2. Phugoid motion is the slow oscillatory aircraft motion in the pitch plane, as shown in the bottom diagram in Figure 12.12. It is known as the long-period oscillation (LPO) – the period can last from 30 s to more than 1 min. Typi­cally, a pilot causes the LPO by a slow up and down movement of the ele­vator. In this case, the angle of attack, a, remains almost unchanged while in the oscillatory motion. The aircraft exchanges altitude gain (i. e., increases in potential energy [PE]) for decreases in velocity (i. e., decreases in kinetic energy [KE]). The phugoid motion has a long period, during which time the KE and PE exchange. Because there is practically no change in the angle of attack, a, the H-tail is insignificant in the spring-mass system. Here, another set of spring – mass is activated but is not shown in schematic form (it results from the aircraft configuration and inertia distribution – typically, it has low damping charac­teristics). These oscillations can continue for a considerable time and fade out comparatively slowly.

The frequency of a phugoid oscillation is inversely proportional to an aircraft’s speed. Its damping also is inversely proportional to the aircraft L/D ratio. A high L/D ratio is a measure of aircraft performance efficiency. Reducing the L/D ratio to increase damping is not preferred; modern designs with a high L/D ratio incorporate automatic active control (e. g., FBW) dampers to minimize a pilot’s workload. Con­ventional designs may have a dedicated automatic damper at a low cost. Automatic active control dampers are essential if the phugoid motion has undamped charac­teristics.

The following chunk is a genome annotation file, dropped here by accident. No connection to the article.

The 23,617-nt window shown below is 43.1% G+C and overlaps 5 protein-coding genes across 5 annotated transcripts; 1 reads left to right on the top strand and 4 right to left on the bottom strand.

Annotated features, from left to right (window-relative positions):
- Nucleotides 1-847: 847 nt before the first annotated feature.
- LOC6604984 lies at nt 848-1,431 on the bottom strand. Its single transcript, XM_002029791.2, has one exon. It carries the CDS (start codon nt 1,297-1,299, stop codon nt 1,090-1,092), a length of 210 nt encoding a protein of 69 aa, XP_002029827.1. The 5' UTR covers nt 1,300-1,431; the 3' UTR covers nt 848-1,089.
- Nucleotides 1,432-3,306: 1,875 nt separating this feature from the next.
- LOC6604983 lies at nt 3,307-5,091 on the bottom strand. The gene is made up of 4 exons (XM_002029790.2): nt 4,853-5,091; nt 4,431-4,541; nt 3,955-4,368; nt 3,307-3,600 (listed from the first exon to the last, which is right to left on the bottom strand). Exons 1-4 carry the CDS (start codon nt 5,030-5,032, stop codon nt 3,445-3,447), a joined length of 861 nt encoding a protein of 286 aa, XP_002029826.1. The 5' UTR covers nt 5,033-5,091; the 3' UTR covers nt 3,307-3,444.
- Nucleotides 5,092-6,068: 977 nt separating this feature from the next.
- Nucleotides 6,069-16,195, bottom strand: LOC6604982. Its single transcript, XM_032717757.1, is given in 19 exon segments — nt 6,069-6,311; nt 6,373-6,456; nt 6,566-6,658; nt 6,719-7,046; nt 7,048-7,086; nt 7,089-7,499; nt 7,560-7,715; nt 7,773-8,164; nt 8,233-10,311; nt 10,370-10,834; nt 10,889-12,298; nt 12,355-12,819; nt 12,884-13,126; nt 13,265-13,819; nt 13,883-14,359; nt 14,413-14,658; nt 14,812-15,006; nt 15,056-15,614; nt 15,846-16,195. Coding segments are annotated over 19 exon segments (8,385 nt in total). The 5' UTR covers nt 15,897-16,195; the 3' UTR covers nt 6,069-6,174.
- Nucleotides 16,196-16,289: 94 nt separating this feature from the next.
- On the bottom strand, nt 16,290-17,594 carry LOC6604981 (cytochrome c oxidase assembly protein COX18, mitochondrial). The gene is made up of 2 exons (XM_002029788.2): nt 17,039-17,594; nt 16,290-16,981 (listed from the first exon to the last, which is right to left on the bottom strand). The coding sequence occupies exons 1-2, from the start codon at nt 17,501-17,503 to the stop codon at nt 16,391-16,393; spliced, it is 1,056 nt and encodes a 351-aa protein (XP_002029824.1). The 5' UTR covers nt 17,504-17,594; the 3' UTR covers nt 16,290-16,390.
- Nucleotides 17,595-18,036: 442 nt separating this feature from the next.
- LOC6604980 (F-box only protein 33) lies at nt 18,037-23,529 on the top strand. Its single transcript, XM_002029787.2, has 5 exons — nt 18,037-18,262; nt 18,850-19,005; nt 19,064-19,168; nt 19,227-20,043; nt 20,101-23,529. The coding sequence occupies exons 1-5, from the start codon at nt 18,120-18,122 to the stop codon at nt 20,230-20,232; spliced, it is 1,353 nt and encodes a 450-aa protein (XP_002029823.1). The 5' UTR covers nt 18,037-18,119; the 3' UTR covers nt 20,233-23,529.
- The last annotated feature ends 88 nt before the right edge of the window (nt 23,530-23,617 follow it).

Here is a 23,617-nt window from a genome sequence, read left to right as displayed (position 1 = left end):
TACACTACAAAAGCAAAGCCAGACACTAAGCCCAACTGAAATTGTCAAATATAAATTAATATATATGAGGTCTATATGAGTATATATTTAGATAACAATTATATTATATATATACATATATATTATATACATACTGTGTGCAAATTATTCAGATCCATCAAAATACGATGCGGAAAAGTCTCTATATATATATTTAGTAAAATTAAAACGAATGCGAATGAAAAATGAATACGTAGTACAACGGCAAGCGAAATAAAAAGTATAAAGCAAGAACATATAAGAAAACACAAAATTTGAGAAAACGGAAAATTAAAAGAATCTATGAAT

All aircraft have an inherent phugoid motion. In general, the slow motion does not bother a pilot – it is easily controlled by attending to it early. The initial onset, because it is in slow motion, sometimes can escape a pilot’s attention (particularly when instrument-flying), which requires corrective action and contributes to pilot fatigue.

directional stability = Cnp lateral stability =

directional

12.6.2 Directional and Lateral Modes of Motion